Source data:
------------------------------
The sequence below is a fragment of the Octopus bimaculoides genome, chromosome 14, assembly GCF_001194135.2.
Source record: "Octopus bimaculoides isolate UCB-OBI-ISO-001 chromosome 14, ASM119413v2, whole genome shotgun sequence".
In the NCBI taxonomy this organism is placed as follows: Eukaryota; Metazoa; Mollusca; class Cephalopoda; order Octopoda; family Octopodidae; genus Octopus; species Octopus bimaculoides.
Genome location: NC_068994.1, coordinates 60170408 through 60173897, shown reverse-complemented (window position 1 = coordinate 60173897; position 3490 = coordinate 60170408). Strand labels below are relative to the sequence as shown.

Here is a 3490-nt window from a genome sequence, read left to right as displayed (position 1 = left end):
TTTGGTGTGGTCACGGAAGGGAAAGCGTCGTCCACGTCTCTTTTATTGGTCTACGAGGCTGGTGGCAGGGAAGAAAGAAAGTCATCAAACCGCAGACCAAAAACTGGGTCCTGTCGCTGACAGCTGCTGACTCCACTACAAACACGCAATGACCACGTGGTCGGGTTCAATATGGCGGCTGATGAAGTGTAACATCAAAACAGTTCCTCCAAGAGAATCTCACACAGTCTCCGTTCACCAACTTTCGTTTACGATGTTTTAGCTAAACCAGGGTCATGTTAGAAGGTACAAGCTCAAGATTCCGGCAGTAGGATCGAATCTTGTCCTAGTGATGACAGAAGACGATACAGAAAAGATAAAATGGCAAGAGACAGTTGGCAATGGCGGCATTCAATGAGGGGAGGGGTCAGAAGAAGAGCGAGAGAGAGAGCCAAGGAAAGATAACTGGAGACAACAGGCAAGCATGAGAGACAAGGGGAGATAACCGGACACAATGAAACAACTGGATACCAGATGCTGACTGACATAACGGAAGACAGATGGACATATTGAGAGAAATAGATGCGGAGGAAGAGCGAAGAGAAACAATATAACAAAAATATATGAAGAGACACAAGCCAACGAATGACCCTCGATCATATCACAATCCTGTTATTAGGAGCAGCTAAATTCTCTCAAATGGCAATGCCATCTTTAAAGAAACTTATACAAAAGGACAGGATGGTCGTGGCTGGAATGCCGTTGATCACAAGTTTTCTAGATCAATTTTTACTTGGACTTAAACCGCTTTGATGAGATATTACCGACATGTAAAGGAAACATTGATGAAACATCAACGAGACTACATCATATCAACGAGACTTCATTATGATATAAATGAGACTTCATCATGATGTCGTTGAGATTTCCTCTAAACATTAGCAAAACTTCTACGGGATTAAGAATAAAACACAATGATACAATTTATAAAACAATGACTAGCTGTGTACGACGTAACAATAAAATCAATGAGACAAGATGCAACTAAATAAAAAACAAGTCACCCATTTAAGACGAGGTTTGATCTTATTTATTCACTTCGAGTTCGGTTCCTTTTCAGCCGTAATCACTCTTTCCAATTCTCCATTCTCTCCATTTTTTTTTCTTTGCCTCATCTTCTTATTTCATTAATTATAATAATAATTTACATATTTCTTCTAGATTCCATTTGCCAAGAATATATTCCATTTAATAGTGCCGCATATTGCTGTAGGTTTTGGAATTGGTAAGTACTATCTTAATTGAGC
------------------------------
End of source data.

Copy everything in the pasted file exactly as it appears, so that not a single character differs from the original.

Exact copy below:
The sequence below is a fragment of the Octopus bimaculoides genome, chromosome 14, assembly GCF_001194135.2.
Source record: "Octopus bimaculoides isolate UCB-OBI-ISO-001 chromosome 14, ASM119413v2, whole genome shotgun sequence".
In the NCBI taxonomy this organism is placed as follows: Eukaryota; Metazoa; Mollusca; class Cephalopoda; order Octopoda; family Octopodidae; genus Octopus; species Octopus bimaculoides.
Genome location: NC_068994.1, coordinates 60170408 through 60173897, shown reverse-complemented (window position 1 = coordinate 60173897; position 3490 = coordinate 60170408). Strand labels below are relative to the sequence as shown.

Here is a 3490-nt window from a genome sequence, read left to right as displayed (position 1 = left end):
TTTGGTGTGGTCACGGAAGGGAAAGCGTCGTCCACGTCTCTTTTATTGGTCTACGAGGCTGGTGGCAGGGAAGAAAGAAAGTCATCAAACCGCAGACCAAAAACTGGGTCCTGTCGCTGACAGCTGCTGACTCCACTACAAACACGCAATGACCACGTGGTCGGGTTCAATATGGCGGCTGATGAAGTGTAACATCAAAACAGTTCCTCCAAGAGAATCTCACACAGTCTCCGTTCACCAACTTTCGTTTACGATGTTTTAGCTAAACCAGGGTCATGTTAGAAGGTACAAGCTCAAGATTCCGGCAGTAGGATCGAATCTTGTCCTAGTGATGACAGAAGACGATACAGAAAAGATAAAATGGCAAGAGACAGTTGGCAATGGCGGCATTCAATGAGGGGAGGGGTCAGAAGAAGAGCGAGAGAGAGAGCCAAGGAAAGATAACTGGAGACAACAGGCAAGCATGAGAGACAAGGGGAGATAACCGGACACAATGAAACAACTGGATACCAGATGCTGACTGACATAACGGAAGACAGATGGACATATTGAGAGAAATAGATGCGGAGGAAGAGCGAAGAGAAACAATATAACAAAAATATATGAAGAGACACAAGCCAACGAATGACCCTCGATCATATCACAATCCTGTTATTAGGAGCAGCTAAATTCTCTCAAATGGCAATGCCATCTTTAAAGAAACTTATACAAAAGGACAGGATGGTCGTGGCTGGAATGCCGTTGATCACAAGTTTTCTAGATCAATTTTTACTTGGACTTAAACCGCTTTGATGAGATATTACCGACATGTAAAGGAAACATTGATGAAACATCAACGAGACTACATCATATCAACGAGACTTCATTATGATATAAATGAGACTTCATCATGATGTCGTTGAGATTTCCTCTAAACATTAGCAAAACTTCTACGGGATTAAGAATAAAACACAATGATACAATTTATAAAACAATGACTAGCTGTGTACGACGTAACAATAAAATCAATGAGACAAGATGCAACTAAATAAAAAACAAGTCACCCATTTAAGACGAGGTTTGATCTTATTTATTCACTTCGAGTTCGGTTCCTTTTCAGCCGTAATCACTCTTTCCAATTCTCCATTCTCTCCATTTTTTTTTCTTTGCCTCATCTTCTTATTTCATTAATTATAATAATAATTTACATATTTCTTCTAGATTCCATTTGCCAAGAATATATTCCATTTAATAGTGCCGCATATTGCTGTAGGTTTTGGAATTGGTAAGTACTATCTTAATTGAGC